The University of Wisconsin Board of Regents took action on several items last week, including raising the cap on non-resident students at UW-Madison, increasing the pay range for chancellors at UW-Madison and UW-Eau Claire, and approving UW-Madison’s HR Design plan.
On Thursday, a regent committee voted to raise the cap on non-resident students at Madison from the current 25 percent to 27.5 percent. UW-Madison would also enroll 200 more resident students as part of the plan. The original proposal called for an increase to 30 percent, but Representative Steve Nass (R-Whitewater) expressed concern over the plan. Regent Tim Higgins proposed the compromise saying that revenue generated from out-of-state tuition would offset the cost of the increase in resident students. The full board approved the plan on Friday.
The regents also approved increasing the pay range for the Madison chancellor to between $427,500 and $522,500 annually. The current range is between $369,907 and $452,109, with about $100,000 paid for by an endowment from UW Foundation and the Wisconsin Alumni Research Foundation. That arrangement is expected to continue when a new chancellor is named in 2013.
On Friday, UW System President Kevin Reilly addressed the board to discuss faculty and staff salaries. Reilly noted that last pay increase — one percent — was in 2008 and was followed by furloughs and increased employee contributions for pensions and health care. System-wide, faculty salaries are 18 percent below the national average. The Special Task Force on UW Restructuring and Operational Flexibilities recommended greater autonomy on salary and personnel issues and UW System hopes the next legislature will be in agreement.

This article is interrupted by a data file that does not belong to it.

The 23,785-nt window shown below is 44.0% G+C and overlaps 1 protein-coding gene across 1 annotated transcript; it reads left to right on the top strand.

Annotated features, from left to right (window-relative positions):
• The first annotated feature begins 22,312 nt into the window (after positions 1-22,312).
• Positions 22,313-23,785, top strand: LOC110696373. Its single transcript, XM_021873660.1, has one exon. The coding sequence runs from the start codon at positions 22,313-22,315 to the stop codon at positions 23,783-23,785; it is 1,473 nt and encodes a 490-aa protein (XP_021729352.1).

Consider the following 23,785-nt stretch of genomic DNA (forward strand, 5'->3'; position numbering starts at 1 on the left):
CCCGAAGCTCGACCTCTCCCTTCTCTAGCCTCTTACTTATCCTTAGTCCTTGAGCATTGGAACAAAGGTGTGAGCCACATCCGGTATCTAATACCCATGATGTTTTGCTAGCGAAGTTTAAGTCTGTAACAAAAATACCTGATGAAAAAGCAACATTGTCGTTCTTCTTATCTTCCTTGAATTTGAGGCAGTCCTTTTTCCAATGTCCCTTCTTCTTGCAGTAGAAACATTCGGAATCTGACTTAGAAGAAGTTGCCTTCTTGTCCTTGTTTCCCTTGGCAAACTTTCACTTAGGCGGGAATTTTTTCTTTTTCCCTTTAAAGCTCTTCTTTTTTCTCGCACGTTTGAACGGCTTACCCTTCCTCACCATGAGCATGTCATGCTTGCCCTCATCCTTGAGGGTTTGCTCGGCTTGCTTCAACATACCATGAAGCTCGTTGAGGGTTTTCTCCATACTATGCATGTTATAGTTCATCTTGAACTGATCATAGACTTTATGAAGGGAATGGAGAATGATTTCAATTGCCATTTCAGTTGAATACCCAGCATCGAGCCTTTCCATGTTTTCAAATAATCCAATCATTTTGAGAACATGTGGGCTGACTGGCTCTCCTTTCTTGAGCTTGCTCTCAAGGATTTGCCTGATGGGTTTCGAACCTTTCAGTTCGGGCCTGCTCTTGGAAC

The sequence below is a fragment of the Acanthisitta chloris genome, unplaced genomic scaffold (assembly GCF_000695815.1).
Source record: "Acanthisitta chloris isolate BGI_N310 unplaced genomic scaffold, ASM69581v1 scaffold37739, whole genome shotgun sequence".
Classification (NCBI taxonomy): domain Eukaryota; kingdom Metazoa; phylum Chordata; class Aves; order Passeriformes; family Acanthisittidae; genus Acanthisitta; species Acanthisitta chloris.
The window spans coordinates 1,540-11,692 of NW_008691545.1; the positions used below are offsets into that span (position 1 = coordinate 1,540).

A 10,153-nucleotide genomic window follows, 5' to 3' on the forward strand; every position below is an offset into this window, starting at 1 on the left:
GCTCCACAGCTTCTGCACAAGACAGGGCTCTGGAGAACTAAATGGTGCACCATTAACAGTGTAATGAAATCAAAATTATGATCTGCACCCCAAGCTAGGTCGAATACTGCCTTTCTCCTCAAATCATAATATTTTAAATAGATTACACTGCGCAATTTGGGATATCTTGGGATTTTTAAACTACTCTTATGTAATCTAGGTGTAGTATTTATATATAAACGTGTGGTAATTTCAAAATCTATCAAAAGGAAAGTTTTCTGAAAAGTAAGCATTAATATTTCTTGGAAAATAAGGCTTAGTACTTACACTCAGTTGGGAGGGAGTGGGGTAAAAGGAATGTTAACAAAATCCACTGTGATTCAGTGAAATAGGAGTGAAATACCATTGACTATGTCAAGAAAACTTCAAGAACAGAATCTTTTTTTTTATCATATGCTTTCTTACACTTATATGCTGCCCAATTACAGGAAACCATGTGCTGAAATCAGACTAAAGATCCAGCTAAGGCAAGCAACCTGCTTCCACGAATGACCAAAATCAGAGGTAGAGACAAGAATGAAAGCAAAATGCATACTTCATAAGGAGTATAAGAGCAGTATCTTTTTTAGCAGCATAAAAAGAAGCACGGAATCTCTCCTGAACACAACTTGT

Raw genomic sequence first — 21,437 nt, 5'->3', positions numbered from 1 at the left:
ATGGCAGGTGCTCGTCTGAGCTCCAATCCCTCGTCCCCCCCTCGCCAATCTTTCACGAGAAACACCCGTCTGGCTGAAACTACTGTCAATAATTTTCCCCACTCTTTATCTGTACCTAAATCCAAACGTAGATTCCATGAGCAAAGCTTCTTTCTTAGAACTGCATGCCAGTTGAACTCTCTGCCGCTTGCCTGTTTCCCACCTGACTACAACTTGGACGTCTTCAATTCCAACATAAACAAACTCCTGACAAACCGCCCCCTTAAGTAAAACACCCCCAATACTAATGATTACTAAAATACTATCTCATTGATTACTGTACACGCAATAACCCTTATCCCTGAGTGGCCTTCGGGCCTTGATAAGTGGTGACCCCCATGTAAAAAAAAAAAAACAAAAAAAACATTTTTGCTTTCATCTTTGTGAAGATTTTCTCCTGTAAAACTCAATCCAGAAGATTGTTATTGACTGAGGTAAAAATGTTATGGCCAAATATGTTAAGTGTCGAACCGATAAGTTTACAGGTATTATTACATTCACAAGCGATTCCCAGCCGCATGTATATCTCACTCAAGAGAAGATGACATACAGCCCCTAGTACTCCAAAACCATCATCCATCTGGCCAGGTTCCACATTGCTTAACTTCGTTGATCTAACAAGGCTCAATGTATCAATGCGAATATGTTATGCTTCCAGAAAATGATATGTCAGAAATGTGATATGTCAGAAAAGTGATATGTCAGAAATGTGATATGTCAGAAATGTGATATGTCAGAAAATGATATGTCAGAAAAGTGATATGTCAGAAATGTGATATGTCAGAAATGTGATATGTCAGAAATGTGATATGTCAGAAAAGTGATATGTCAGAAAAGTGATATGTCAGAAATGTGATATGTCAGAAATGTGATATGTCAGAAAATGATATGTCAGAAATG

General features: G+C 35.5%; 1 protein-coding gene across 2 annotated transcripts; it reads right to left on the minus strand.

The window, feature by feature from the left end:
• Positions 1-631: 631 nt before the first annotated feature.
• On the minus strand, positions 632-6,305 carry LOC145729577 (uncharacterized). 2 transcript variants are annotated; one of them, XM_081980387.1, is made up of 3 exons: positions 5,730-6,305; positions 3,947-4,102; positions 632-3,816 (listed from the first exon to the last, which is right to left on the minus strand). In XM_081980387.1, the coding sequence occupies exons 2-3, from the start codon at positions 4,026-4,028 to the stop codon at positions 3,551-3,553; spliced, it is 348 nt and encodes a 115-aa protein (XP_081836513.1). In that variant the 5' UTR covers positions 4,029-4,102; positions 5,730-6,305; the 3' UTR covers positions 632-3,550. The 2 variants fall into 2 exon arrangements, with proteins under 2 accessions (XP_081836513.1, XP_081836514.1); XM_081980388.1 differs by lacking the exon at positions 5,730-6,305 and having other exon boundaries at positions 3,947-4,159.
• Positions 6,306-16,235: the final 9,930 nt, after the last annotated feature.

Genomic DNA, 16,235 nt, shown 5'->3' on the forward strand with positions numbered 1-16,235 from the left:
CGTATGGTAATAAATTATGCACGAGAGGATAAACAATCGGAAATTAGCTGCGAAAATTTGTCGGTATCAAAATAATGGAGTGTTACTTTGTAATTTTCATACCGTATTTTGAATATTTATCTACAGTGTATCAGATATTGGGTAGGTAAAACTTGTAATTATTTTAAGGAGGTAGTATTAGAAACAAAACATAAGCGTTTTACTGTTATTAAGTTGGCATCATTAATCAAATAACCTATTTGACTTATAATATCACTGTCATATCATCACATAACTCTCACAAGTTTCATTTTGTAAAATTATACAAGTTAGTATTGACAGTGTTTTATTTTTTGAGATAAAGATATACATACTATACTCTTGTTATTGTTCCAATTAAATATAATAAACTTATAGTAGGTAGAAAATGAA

As part of the 2011-13 biennial budget (Act 32), the legislature directed UW-Madison and UW System to develop their personnel systems before July 1, 2013. On Friday, the regents approved each of those plans, which must now be approved by the Legislature’s Joint Committee on Employment Relations.
UW-Madison Interim Chancellor David Ward addressed the board on Thursday and shared a PowerPoint presentation, Strength Through Innovation and Flexibility. Ward spoke about the changing compact between the campus and the state and how campuses across the country are coping with dwindling state support and increased tuition as a result. The chancellor encouraged more public discussion on the topic, noting that such a discussion has not occurred in Wisconsin.
Audio and video archives of the two-day meeting are here.